What are your “true colors?”

What are your “true colors?”

Someone commented on one of my writings and said:

I’ve always been confused by the fact that people say they’ve seen your true colours when you’ve had an angry reaction.
We’re all human and capable of a wide spectrum of human emotion. Why is anger always seen as our “true colour”?

And I immediately made a note of it to write about.

Because I get their point, AND I also know why.

So, to the original question: WHY are people often likely to assume that who you are when you are angry (for example) shows your true colors?

My immediate thought is because we humans tend to show people the positive parts of ourselves—or at least the parts we think are positive—and push back or hide the negative emotions, like anger, fear, shame, etc.

Since we show our happiness and hide our sadness, when we show the parts we hide, people feel like they get a more accurate picture of who we are as people.

Also, because when we are upset, angry, stressed, or whathaveya, we are, as a whole, less in control of our emotions, and are more likely to say and do what we actually think or want to say and do, without the layer of civility and restraint we usually use to hold ourselves in, to get along and be pleasant and liked.

So, we are more likely to show parts of ourselves that we normally keep hidden when we are in the grip of negative emotions.

And let’s not forget the human instinct of survival and pain-avoidance. ANY hint of danger (yes, danger), and our brains prepare for the worst.

Because that is what’s safe.

Better to think a safe person is dangerous and miss out on that good relationship than to think a dangerous person is safe and get dead. This is how we have survived as a species.

Now, to their point: “We’re all human and capable of a wide spectrum of human emotion.”

Yes. That’s true.

And when people are being only PART of that wide spectrum, and then they see another part that surprises or shocks them, they feel deceived.

They give disproportionate weight to the part that was hidden.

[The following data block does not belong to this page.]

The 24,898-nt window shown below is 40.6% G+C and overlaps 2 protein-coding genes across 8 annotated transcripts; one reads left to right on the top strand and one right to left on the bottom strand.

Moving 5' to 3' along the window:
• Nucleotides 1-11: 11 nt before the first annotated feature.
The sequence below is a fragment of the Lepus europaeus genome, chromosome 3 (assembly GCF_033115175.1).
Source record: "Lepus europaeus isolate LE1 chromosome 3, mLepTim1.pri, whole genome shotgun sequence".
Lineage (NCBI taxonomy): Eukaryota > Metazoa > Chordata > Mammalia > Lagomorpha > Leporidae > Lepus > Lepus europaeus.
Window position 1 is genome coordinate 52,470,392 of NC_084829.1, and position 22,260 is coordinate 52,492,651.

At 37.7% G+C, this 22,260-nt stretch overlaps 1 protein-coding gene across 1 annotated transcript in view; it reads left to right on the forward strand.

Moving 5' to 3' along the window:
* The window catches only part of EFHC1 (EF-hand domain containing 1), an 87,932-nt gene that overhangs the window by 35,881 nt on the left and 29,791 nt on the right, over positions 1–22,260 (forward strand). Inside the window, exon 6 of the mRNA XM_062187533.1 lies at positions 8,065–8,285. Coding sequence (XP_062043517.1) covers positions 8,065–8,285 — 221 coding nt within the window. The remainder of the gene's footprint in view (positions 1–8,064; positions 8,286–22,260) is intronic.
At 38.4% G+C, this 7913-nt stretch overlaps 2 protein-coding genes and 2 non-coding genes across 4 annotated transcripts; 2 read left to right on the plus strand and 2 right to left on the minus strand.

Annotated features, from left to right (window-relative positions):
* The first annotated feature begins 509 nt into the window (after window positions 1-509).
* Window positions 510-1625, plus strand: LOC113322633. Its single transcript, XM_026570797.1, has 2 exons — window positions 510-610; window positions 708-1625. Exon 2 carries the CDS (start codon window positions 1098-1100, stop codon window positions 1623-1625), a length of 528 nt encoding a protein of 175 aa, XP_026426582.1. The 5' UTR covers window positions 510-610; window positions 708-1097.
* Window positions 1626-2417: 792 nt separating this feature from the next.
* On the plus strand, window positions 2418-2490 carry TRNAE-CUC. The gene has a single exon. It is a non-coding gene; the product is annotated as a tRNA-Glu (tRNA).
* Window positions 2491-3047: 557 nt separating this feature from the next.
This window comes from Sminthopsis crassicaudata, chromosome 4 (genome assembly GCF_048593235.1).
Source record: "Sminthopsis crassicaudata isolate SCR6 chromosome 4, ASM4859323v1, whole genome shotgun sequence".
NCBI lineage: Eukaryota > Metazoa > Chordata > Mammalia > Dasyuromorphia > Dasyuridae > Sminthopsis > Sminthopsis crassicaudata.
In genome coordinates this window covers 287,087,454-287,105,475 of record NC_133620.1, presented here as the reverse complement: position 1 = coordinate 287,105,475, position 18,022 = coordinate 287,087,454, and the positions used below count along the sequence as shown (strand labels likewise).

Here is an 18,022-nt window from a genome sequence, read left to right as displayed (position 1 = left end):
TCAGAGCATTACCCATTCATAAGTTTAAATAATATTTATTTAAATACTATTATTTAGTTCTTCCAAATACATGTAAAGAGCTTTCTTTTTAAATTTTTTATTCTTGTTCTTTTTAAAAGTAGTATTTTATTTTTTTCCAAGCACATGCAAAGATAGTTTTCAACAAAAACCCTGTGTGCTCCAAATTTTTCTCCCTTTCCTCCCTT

Not out of malice, I think. I think it’s because they give a disproportional weight to their own negative emotions, and let those color their view of themselves, and they transfer that same view to others, when they see those things (and similar negative emotions) reflected in other eyes.

And frankly, we very rarely show ANYONE in our lives our wide ranges.

And one emotion out of seven being negative is a MUCH higher percentage and perceived danger than 20 out of hundreds.

And stark contrast plays a part.

If you are always seemingly amazingly bubbly and happy, then your anger shows, it seems like deception. Versus when you show a range of both positive and not-so-positive emotions, anger might then seem to fit in, and not stand out.

What are your thoughts?

Do you think hat how people act when they are angry or otherwise stressed and upset are their true colors? Or no? Maybe part of them?

Ever been shocked (maybe even frightened) by someone showing their true colors?

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One Response

  1. There are a couple things that can be added.

    People will say/do what they “really” think/feel deep down when upset or angry, but only to a certain point. This can only be true while still within the range of *upset but still able to mostly be rational about it*. Once emotion reaches panic or rage and the part of the brain that can convey anything realistically is starved of oxygen. Assuming that a panic/rage reaction is “who someone really is” is incredibly unkind and uncharitable.

    No one is themselves in that state.

    It is easy to fall into the trap of assuming that however people are in our presence is a reflection of how they think or feel about us. This also is inaccurate. But looking to someone to discern how they think or feel about us will color our ability to accurately perceive them.
    If we are concerned they might be angry with us, we will detect anger that may not be there (or might be about something else) and if we are expecting criticism we will become hypersensitive to tone.

    None of that is “true colors”

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